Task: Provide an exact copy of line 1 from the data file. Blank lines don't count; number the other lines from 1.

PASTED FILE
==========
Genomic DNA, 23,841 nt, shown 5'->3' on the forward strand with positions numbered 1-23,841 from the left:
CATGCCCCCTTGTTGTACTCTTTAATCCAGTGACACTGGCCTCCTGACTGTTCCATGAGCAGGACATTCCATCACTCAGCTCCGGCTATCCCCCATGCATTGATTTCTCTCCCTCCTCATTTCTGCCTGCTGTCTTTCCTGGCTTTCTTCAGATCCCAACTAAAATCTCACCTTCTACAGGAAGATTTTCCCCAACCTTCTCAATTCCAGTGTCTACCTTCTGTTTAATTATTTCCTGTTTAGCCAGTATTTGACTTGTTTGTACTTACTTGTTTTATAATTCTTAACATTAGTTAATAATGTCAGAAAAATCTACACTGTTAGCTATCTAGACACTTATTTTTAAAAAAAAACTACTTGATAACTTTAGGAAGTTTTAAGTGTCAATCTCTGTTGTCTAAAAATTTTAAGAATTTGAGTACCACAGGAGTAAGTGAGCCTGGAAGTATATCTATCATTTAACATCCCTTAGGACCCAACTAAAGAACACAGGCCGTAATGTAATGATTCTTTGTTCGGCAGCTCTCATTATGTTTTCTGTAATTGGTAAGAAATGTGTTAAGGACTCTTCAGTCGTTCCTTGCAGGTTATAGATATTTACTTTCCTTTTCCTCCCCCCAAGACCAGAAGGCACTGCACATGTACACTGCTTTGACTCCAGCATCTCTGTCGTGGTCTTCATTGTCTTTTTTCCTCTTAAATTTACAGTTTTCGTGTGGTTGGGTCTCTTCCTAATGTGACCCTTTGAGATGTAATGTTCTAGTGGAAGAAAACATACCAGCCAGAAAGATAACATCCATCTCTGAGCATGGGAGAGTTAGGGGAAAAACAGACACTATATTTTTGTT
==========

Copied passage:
Genomic DNA, 23,841 nt, shown 5'->3' on the forward strand with positions numbered 1-23,841 from the left: